Want to know more? Check out my Youtube video 15 Things To Do in Antwerp (in under 3 minutes) HERE!

Did I miss anything? Have any questions about Antwerp? Let me know in the comments below!

Cheers,
Melissa

Holidays Abroad

Happy Valentine’s Day! Sending love, hugs and chocolate kisses from Amsterdam.
IMG_9352(LR,PS).jpg
Living abroad is exciting and very fulfilling. But what they don’t tell you in the pamphlet is that it can also be lonely, especially during holidays. It can be very challenging trying to celebrate one of your favourite traditional festivities when it is not as popular abroad. Thanksgiving and Halloween are great examples of this. Though slowly picking up in popularity, they are still not big social holidays in The Netherlands. Don’t get me started on finding cranberry sauce or pumpkin pie! Even though we did find a Halloween party for expats, we were the only ones dressed up in costume while on public transit – maybe they thought we were crazy? Then again, it is Amsterdam!
IMG_20171009_190042_446
On the flip side, you also get to participate in new holidays, such as Kings Day or Sinterklass. It’s not every day you see “Santa” arriving by boat and then riding past you on a white horse, or over one million people all dressed up in orange. So if abroad, try to immerse yourself in the local cultural traditions as well as maintaining your own.
IMG_20171205_113502_877
Not to worry, I have been able to find some heart shaped desserts in Amsterdam at Leef, though St.Patrick’s Day decor seems nonexistent!? Has anyone seen this anywhere? Most stores are prepping for Easter now!
20180214_122638_edited.jpg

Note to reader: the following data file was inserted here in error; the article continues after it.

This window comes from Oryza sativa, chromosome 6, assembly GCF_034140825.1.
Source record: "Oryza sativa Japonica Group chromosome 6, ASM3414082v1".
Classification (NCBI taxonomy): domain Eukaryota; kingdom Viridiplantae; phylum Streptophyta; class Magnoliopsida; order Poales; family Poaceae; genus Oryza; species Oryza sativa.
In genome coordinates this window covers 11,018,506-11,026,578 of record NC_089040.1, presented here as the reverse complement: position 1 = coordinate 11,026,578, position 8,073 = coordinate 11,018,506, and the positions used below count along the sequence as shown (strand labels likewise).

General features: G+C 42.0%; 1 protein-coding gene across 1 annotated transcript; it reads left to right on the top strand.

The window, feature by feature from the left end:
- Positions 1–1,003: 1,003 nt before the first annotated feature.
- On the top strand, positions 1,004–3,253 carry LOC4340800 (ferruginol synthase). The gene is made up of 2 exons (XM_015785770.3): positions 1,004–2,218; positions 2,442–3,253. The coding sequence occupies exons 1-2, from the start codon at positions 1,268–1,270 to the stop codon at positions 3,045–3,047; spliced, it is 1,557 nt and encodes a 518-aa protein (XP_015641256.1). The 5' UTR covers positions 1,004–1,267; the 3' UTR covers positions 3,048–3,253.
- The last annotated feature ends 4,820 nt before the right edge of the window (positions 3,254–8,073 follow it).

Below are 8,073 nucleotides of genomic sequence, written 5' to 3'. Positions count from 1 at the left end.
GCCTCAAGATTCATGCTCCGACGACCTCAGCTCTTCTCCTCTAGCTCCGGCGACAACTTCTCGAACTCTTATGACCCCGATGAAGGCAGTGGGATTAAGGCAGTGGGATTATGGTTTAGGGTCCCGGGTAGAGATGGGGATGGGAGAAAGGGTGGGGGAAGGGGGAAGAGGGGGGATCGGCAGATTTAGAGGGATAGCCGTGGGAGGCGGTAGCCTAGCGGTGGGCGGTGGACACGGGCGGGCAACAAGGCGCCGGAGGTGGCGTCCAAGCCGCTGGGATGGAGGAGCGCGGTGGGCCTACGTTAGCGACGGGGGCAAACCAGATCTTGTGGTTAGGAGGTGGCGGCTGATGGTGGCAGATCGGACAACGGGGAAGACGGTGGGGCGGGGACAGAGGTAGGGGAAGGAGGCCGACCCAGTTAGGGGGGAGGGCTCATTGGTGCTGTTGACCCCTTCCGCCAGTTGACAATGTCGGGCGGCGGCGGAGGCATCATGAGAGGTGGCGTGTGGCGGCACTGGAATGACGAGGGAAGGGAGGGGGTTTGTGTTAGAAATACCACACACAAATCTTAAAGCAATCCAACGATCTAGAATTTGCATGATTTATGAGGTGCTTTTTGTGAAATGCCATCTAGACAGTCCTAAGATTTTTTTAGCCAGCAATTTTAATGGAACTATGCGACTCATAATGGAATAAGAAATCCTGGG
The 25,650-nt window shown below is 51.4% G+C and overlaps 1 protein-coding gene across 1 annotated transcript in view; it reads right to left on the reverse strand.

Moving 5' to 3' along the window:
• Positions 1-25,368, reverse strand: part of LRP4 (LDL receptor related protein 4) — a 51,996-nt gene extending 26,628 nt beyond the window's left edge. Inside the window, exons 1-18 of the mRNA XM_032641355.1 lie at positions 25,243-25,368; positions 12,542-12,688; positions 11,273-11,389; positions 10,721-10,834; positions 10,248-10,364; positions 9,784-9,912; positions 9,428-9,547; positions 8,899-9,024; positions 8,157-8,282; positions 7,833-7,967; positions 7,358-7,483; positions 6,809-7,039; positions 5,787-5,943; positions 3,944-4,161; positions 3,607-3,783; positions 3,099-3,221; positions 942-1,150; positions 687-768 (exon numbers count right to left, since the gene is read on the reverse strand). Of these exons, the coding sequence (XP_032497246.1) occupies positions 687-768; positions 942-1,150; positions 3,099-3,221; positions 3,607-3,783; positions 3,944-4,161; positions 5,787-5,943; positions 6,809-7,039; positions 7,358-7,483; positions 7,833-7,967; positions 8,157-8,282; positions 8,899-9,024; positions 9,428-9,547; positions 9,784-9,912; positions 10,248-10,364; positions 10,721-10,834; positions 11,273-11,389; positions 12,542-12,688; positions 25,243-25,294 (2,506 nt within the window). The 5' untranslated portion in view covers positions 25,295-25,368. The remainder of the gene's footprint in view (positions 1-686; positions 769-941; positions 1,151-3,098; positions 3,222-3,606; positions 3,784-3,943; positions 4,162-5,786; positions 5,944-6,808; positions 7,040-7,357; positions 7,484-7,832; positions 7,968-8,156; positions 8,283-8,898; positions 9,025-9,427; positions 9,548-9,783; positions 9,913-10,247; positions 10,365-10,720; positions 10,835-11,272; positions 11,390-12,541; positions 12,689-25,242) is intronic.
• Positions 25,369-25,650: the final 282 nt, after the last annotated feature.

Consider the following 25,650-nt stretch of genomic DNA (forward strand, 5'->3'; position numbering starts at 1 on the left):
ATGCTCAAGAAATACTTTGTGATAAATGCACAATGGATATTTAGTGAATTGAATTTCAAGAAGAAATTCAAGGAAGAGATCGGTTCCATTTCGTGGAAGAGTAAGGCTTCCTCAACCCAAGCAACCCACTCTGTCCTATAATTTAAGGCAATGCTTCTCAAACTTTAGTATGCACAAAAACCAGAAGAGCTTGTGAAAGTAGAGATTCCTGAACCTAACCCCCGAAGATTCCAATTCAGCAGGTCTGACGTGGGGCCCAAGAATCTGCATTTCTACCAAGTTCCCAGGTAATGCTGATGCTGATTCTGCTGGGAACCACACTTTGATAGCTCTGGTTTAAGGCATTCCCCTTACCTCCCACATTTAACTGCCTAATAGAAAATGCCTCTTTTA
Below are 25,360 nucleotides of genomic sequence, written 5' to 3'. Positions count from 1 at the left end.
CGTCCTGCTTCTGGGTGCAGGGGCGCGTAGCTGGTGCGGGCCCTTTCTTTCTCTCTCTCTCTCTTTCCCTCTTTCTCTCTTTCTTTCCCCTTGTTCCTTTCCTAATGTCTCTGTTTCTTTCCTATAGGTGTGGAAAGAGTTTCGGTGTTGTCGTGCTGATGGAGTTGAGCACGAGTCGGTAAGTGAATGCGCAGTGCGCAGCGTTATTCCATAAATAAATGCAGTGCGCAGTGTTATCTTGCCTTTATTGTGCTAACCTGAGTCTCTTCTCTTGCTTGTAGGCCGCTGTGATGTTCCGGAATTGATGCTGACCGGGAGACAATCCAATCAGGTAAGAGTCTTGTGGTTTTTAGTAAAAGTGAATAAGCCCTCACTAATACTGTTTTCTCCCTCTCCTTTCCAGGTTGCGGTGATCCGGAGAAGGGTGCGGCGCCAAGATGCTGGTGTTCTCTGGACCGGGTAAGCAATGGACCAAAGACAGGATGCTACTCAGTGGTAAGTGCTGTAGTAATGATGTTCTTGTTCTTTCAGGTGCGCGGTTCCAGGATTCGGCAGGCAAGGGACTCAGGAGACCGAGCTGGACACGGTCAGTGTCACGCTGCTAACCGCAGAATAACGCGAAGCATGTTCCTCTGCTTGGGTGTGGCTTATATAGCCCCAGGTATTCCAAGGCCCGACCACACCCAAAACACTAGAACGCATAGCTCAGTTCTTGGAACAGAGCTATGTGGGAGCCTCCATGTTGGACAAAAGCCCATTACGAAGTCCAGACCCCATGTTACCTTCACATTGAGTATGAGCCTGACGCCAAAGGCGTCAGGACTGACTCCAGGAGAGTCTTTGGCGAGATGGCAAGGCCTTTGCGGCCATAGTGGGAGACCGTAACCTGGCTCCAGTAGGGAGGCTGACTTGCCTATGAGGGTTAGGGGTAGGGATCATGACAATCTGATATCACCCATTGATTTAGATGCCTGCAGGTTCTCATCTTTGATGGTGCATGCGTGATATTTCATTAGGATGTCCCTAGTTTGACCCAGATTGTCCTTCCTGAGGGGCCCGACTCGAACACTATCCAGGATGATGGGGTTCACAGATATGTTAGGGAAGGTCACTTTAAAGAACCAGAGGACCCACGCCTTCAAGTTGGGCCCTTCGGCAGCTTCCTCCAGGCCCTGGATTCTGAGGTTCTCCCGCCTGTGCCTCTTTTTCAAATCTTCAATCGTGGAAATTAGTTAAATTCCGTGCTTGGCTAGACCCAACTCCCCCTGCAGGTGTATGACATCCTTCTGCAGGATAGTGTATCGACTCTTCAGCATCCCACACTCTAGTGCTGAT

Want to know more about my thoughts of living abroad? Check out my feature online in Expats of Amsterdam here: http://expatsofamsterdam.nl/country/canada/dutch-blood-veins-also-made-feel-home/. So grateful to be part of this! Also, a big thank you to kvdvphotography.com for the Valentines photoshoot, and the white vintage sweater found at Treasure Hunters Amsterdam!

Cheers,
Melissa

Switzerland: Zurich, Rhine Falls & Schaffhausen

Zurich is a picturesque place which you can visit within a couple days, making it a perfect weekend getaway location. Filled with museums, shopping options and churches, you will have plenty to do. Along with filling your day with activities, you can also fill your stomach with cheese and chocolate. Though, be warned that though flights may be on the cheaper side, dining and drinking in Zurich is quite expensive (I’m talking 30 dollars for 2 glasses of wine here). But if you don’t mind forking out some money, go for it and don’t let it deter you.

I suggest you start your Zurich visit at the Salt & Pepper Shakers (nick name of the towers at Grossmunster Church). Though quite simplistic inside, you can pay 5 Swiss Francs to climb to the top for a panoramic view of the city. Another popular church is Fraumunster, which has a free courtyard filled with frescos that I recommend checking out, as it was originally a former abbey for women founded back in 853. Zurich also offers lots of museums and galleries, or you can just enjoy walking up the hilly cobblestone paths of Altstadt (Old town). Feel like a workout? Climb up the mountain to check out the University and then enjoy a tea and a view at bQm Culture Café & Bar. You know I love free tours, and I thoroughly enjoyed http://www.freewalk.ch/zurich/. They were friendly, informative, and brought us into places I may not have discovered on my own (such as an old Swiss bank now a building for boutique store owners).